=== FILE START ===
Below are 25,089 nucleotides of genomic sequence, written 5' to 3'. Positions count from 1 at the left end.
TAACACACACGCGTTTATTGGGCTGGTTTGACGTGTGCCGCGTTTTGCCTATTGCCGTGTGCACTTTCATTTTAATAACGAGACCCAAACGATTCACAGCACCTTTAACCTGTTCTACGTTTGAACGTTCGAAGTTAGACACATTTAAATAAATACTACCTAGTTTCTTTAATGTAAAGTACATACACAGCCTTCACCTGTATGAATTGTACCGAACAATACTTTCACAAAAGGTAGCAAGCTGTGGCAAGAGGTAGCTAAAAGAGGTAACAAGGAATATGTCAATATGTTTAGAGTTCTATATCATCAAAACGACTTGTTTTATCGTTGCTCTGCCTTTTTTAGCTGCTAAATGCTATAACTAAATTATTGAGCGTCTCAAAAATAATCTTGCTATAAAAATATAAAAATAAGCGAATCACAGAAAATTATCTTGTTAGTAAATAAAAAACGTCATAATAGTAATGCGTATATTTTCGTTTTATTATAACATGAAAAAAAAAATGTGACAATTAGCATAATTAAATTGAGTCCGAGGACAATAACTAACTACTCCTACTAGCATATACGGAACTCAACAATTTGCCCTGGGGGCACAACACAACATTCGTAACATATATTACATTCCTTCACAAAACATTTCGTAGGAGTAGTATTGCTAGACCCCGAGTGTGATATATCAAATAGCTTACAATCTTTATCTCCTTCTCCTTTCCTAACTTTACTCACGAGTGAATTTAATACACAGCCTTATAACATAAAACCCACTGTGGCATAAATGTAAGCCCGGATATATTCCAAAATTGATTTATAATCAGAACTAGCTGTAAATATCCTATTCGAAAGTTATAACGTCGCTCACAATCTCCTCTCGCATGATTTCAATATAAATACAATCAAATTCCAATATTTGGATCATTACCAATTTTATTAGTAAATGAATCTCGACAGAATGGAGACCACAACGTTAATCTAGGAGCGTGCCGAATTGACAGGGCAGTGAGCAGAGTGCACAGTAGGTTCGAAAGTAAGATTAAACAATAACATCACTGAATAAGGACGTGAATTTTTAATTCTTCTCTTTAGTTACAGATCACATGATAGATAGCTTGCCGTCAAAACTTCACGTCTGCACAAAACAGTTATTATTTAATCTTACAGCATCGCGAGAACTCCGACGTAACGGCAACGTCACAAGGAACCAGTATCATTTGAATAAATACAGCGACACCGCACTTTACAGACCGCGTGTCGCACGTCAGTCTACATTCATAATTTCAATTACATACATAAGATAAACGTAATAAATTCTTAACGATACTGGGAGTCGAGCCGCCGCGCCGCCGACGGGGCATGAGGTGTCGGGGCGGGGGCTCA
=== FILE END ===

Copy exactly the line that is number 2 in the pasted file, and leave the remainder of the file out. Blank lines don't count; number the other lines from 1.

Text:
TAACACACACGCGTTTATTGGGCTGGTTTGACGTGTGCCGCGTTTTGCCTATTGCCGTGTGCACTTTCATTTTAATAACGAGACCCAAACGATTCACAGCACCTTTAACCTGTTCTACGTTTGAACGTTCGAAGTTAGACACATTTAAATAAATACTACCTAGTTTCTTTAATGTAAAGTACATACACAGCCTTCACCTGTATGAATTGTACCGAACAATACTTTCACAAAAGGTAGCAAGCTGTGGCAAGAGGTAGCTAAAAGAGGTAACAAGGAATATGTCAATATGTTTAGAGTTCTATATCATCAAAACGACTTGTTTTATCGTTGCTCTGCCTTTTTTAGCTGCTAAATGCTATAACTAAATTATTGAGCGTCTCAAAAATAATCTTGCTATAAAAATATAAAAATAAGCGAATCACAGAAAATTATCTTGTTAGTAAATAAAAAACGTCATAATAGTAATGCGTATATTTTCGTTTTATTATAACATGAAAAAAAAAATGTGACAATTAGCATAATTAAATTGAGTCCGAGGACAATAACTAACTACTCCTACTAGCATATACGGAACTCAACAATTTGCCCTGGGGGCACAACACAACATTCGTAACATATATTACATTCCTTCACAAAACATTTCGTAGGAGTAGTATTGCTAGACCCCGAGTGTGATATATCAAATAGCTTACAATCTTTATCTCCTTCTCCTTTCCTAACTTTACTCACGAGTGAATTTAATACACAGCCTTATAACATAAAACCCACTGTGGCATAAATGTAAGCCCGGATATATTCCAAAATTGATTTATAATCAGAACTAGCTGTAAATATCCTATTCGAAAGTTATAACGTCGCTCACAATCTCCTCTCGCATGATTTCAATATAAATACAATCAAATTCCAATATTTGGATCATTACCAATTTTATTAGTAAATGAATCTCGACAGAATGGAGACCACAACGTTAATCTAGGAGCGTGCCGAATTGACAGGGCAGTGAGCAGAGTGCACAGTAGGTTCGAAAGTAAGATTAAACAATAACATCACTGAATAAGGACGTGAATTTTTAATTCTTCTCTTTAGTTACAGATCACATGATAGATAGCTTGCCGTCAAAACTTCACGTCTGCACAAAACAGTTATTATTTAATCTTACAGCATCGCGAGAACTCCGACGTAACGGCAACGTCACAAGGAACCAGTATCATTTGAATAAATACAGCGACACCGCACTTTACAGACCGCGTGTCGCACGTCAGTCTACATTCATAATTTCAATTACATACATAAGATAAACGTAATAAATTCTTAACGATACTGGGAGTCGAGCCGCCGCGCCGCCGACGGGGCATGAGGTGTCGGGGCGGGGGCTCA